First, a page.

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What’s the Proper Way to Spell the Sound of a Fart?


All I’m looking for is a little consistency. Every time I see a character fart in a comic book or comic strip, it’s always something different. Sometimes, the sound effect is “TOOT” or “POOT” or something like that, and sometimes it’s more like “FRAAAP” or “BRAAAP.” Then there’s completely unpronounceable things like “THPPTPHTPHPHHPH.” 

In other words, it’s complete fucking chaos and I can’t take it any longer. One of these spellings just has to be right, but which one is it!?

First of all, there’s a really compelling argument to be made for simply the word “FART!” as the proper fart sound effect. Why? Well, not only have many comics simply used “FART!” as a sound effect, but the word is also, probably, an onomatopoeia (though, given the fact that the word is about 700 or 800 years old, it’s hard to trace its exact origin). 

Using “FART!” is nice because it leaves no room for ambiguity, but, if you take this into more serious consideration, there’s just no way it’s enough. After all, if “FART!” sounded perfectly like a fart there would be no other spellings of the sound whatsoever. There would never be a need for “BRAAAP” or “PBBBT” because everyone would just use “FART!” So, because so many other fart sound effect options exist, it must mean that “FART!” is an insufficient means by which to describe a fart.

Then there’s “TOOT,” which is a word that I have particular disdain for. See, the word “fart” was banned in my house when I was a kid, and I was only permitted to say the word “toot” in its place. While I understood why the vulgarities I’d hear during my secret, late-night viewings of South Park were off-limits, the banning of “fart” hardly seemed justified. This isn’t entirely personal, though; I also find “TOOT” — as well as “POOT” — to be an unsatisfying sound. It’s too innocent, too cute. “Toot” is something that a model train might do as it crosses over an adorable plastic bridge, but it hardly captures the proper rip from a rather feisty bit of flatulence.

Then there are things like “BRAAAP” and “FRAAAP” and the like. These are better than “TOOT” as they seem loud, sometimes violent and also unexpected. To me, these sound effects more closely capture the untamed spirit of a fart, yet there’s one problem: I don’t hear any of those sounds in an actual fart. I mean, maybe the “P” sound is present in a fart, but “FRAAA” and “BRAAA” certainly aren’t there. “BRAAA” is what a moron calls his bros, it’s not what my asshole says after I’ve enjoyed a hearty order from Taco Bell. And “FRAAA” sounds like the beginning of my Starbucks order as I’m trying to yell “Frappuccino” at the drive-thru speaker, but it’s not a sound that any of my other bodily holes can make.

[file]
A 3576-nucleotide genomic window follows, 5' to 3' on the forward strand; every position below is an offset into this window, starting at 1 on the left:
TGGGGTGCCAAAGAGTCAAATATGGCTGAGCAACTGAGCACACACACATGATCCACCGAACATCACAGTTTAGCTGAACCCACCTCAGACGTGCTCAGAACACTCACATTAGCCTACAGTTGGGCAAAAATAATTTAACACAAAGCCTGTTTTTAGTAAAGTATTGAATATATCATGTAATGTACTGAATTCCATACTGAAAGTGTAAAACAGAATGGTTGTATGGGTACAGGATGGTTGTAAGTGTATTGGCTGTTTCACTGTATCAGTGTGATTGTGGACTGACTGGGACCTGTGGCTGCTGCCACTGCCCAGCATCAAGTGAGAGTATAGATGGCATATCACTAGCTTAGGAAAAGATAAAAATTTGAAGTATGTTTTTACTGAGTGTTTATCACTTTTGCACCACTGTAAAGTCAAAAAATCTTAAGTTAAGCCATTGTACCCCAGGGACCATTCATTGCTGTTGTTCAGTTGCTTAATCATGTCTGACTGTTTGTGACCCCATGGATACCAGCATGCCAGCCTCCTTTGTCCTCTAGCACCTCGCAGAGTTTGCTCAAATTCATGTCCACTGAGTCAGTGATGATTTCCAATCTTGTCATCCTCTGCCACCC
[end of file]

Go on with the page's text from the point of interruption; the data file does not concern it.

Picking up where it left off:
Then there’s a whole mess of ones without vowels, like “PFFT,” “PBBBBT,” “THPPTPHTPHPHHPH” and “BRRRT.” These, to me, are a good deal more credible because you cannot pronounce many of them, which is also true of a fart. Yes, there are a variety of ways to imitate a fart sound with your mouth, but you can’t really speak a fart. Ergo, this probably means that the sound of a fart cannot be represented with letters at all, or, if it can, it should be something unpronounceable. The only problem here is that there is a great deal of diversity in the no-vowel options, so they can’t all be correct, right?

Unable to solve this mystery on my own, I wanted to reach out to someone who has to make these kinds of calls for a living, so I contacted children’s book author Artie Bennett, who has written books like The Butt Book and Belches, Burps and Farts—Oh My!. But as Bennett explains to me, “There’s really no right way or wrong way to describe a fart because there’s a whole world of farts out there — explosive ones, silent-but-deadly ones, ones that flutter like a sail. There’s such a variety of farts out there that it would probably be improper to try to pin it down to just one spelling.” 

As soon as these words left Bennett’s mouth, it suddenly all made sense and I realized that the answer was in front of me all along. The reason why there are so many ways to spell a fart sound is because there are just so many kinds of farts. Or, to defer to Bennett, who put it much more eloquently than I ever could: “When it comes to farts, everyone has their own special way of spelling it and maybe it’s best that way, because all farts are unique and to try to come up with just one spelling, it’d be like trying to lasso lightning. If we were to try to fix that spelling to only one thing, we would deprive a fart of all of its glory, all of its variety and all of its nuance.”